On September 29, 1836, Bishop Joseph Rey gave a provisional approval to the religious community of priests. On September 24, 1838, after a fervent retreat, six missionaries â€“ namely Peter Mermier, Jacques Martin, Philippe Gaiddon, Joseph Cheminal, AimePetitjean and Joseph Lavorel â€“ made the vow of stability. Bishop Rey received the royal assent for founding the religious Congregation from Charles Albert, King of Sardinia and Duke of Savoy, on September 29, 1838. Then on October 24, 1838, Bishop Rey gave canonical approval to the Congregation, making the MSFS Congregation a diocesan religious institute, thereby becoming the first Congregation to bear the name of St Francis de Sales. On October 24, 1840, FrsMermier, Martin, Cheminal, Petitjean and Lavorel made their final commitment. The approval of the Holy See was granted on June 22, 1843, and the final approval on March 19, 1860.
In 1845, the first group of Missionaries of St Francis de Sales set out for India and landed in Pondicherry (Puducherry) on September 8, 1845. They travelled further to Visakhapatnam, reaching there on February 19, 1846. The Congregation for the evangelization of peoples entrusted the Vicariate of Visakhapatnam to the MSFS on May 2, 1848.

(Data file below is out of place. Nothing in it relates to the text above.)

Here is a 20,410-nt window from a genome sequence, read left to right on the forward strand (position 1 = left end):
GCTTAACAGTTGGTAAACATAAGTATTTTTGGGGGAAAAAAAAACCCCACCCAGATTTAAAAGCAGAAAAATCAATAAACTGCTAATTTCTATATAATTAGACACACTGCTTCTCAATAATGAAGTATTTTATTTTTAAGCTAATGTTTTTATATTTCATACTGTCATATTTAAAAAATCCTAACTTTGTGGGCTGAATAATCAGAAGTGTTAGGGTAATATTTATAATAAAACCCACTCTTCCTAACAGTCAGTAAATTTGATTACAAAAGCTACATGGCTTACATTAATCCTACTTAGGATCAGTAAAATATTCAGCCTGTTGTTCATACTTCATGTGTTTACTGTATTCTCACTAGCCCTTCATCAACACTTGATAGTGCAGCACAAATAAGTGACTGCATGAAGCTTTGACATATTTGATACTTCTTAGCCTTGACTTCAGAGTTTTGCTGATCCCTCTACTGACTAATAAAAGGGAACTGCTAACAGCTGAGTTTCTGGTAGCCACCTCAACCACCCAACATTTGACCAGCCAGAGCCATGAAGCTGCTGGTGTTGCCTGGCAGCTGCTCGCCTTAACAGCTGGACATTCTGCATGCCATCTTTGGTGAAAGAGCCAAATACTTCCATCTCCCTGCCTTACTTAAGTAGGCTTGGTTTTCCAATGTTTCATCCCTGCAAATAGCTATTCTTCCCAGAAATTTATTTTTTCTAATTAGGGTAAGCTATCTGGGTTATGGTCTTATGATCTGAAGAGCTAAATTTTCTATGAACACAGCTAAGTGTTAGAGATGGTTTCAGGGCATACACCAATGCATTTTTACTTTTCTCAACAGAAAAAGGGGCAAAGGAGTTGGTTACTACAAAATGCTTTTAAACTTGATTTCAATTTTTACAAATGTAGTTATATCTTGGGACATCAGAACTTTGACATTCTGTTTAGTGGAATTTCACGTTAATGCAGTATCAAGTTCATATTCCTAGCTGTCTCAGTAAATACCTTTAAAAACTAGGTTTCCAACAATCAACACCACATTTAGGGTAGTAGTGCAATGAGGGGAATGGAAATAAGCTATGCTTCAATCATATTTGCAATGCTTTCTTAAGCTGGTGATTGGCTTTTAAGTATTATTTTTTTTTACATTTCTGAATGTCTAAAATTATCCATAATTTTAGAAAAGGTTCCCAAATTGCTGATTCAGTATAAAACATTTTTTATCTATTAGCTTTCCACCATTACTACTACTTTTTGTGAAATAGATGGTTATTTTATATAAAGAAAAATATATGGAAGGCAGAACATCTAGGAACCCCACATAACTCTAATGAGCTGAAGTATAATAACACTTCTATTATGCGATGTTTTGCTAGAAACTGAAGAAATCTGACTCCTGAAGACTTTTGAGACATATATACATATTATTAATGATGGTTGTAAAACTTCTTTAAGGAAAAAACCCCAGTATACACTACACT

Since March 31, 1848, Fr Mermier sent missionaries regularly to India. The missionaries spread around the Vicariate of Vishakhapatnam and established missions in Orissa. By 1850, the Visakhapatnam mission grew into a full-fledged Apostolic Vicariate extending from Yanam to Visakhapatnam and Cuttack on the East Coast to Kamptee (near Nagpur), Amravati and Jabalpur in the North and Khandwa, Jalna and Aurangabad in the West. They opened mission stations in Surada and Khond in 1854 and many received Christian faith in these places. Missionaries constantly visited villages, establishing Christian communities as well as schools and technical institutes. The first native vocations were found in 1860: one in Visakhapatnam named AnselimChelvum, a Tamil, and another in Kamptee, Patrick Wall, from an Irish family settled in Kamptee. A seminary was opened at Gopalpore in 1890 and in 1915 seven Indian seminarians joined the seminary. In 1925, five Telugus joined and between 1927-1928 the first recruits were taken from Kerala. When the MSFS missionaries landed in India in 1845, the whole central India was before them. Because of the difficulties in travelling and the lack of personnel, MSFS worked and operated from two centres, namely Visakhapatnam and Nagpur, until 1980. From Visakhapatnam, they laboured along the East Coast and the South. From Nagpur, they laboured in the North and Western regions. During the first 50 years, 62 priests, 17 brothers, 15 seminarians, 140 sisters of St Joseph of Annecy (SJA), 25 sisters of the Cross of Chavanod (SCC) and 14 Catechist Sisters (Salesian Missionaries of Mary Immaculate = SMMI) came to work in the vicariate which was under MSFS. Of this, 30 priests and 4 brothers and 30 sisters died in India during this period. In 1886, the Vicariate of Visakhapatnam was divided into two dioceses: Vishakhapatnam and Nagpur. By 1988, the vast territory, once taken care of by the MSFS, consisted of 11 ecclesiastical units. In 1888, the Nagpur region was created by bifurcating the Visakhapatnam region. Both were raised to the status of provinces in 1965. Until 1964, the Archdiocese of Nagpur and until 2012 Archdiocese of Visakhapatnam have been governed by prelates belonging to the Congregation. In 1930, Visakhapatnam and Nagpur were made into â€˜regions,â€™ and Fr Edmund Deage, Superior General, raised them into provinces in July 1965.